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Sharks Aquatic vs. Sparks Atmospheric
by Dr Frans J. Cronje on November 20th, 2015

​​Great!!!! We have just received a question from a DAN SA member about a comment in my lecture on Hazardous Marine Life Injuries (HMLI).

By the way, you can click here for HMLI Part 1 and here for HMLI Part 2 on Youtube.

In the section on shark attacks I say something along the lines that "people are 17x more likely to be struck by lightning than bitten by sharks... "

The concern was that the statistic isn't valid since the population at risk of shark attacks are in the ocean, and it is therefore much smaller than those exposed to lightning. 

I was delighted to receive the question! This is fun, and valuable! In fact, we invite you to listen with open but questioning minds! So, please keep the questions coming!

In response: The statistical criticism is partly right and partly wrong: Lightning is not experienced every day, everywhere, and  - even when it occurs - not everyone is outside (exposed) during a thunderstorm. So there is no way of knowing exactly how many people are actually lightning-exposed vs. shark exposed. Also, note that the shark attacks were not limited only to scuba divers, but all who enter the ocean. So, it may actually be a similar number of individuals exposed to either, and some to both.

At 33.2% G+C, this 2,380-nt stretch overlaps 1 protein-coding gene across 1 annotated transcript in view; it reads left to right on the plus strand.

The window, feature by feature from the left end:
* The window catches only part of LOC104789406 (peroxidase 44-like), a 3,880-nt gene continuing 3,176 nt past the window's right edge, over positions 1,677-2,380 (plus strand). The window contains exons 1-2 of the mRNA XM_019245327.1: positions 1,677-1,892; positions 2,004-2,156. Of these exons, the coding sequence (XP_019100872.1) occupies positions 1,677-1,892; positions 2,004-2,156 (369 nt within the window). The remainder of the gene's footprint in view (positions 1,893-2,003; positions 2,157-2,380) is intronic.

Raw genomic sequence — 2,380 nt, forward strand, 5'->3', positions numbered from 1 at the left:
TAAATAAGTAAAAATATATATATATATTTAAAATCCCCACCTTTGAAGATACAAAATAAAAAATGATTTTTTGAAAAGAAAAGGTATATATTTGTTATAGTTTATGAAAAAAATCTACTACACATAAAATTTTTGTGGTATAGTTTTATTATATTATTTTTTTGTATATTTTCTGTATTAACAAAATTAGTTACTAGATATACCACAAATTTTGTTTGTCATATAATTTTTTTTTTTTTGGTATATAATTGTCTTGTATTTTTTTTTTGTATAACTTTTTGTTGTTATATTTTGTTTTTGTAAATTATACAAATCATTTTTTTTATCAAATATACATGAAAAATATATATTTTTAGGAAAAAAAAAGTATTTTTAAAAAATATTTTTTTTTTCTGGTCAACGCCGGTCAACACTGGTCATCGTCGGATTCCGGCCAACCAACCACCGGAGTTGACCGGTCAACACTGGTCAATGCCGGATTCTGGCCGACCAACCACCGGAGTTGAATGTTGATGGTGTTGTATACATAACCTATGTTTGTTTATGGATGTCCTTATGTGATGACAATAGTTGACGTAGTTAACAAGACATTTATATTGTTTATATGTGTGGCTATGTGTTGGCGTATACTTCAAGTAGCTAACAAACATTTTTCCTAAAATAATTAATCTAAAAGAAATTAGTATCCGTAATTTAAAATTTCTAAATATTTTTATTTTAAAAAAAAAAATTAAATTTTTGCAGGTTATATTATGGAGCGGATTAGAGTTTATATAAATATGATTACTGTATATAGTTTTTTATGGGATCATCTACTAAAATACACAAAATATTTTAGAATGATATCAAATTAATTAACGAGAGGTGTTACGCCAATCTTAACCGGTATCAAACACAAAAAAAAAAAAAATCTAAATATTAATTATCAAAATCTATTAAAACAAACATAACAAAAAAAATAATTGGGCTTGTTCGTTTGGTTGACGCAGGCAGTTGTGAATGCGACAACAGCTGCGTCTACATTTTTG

Therefore, the philosophical basis of the criticism is certainly valid, but the numerical argument is presumptive. In terms of actual data from our own DAN SA data over 20 years: We have had no DAN members bitten by sharks and one DAN member struck by lightning - and survived (I actually took the call!). So, from our data set: the chance of a DAN SA member being bitten by a shark is incalculably small relative to being struck by lightning

Lastly, the statistic given was simply based on global, annual reported numbers for injuries from sharks aquatic vs. sparks atmospheric! 

Hope that helps!

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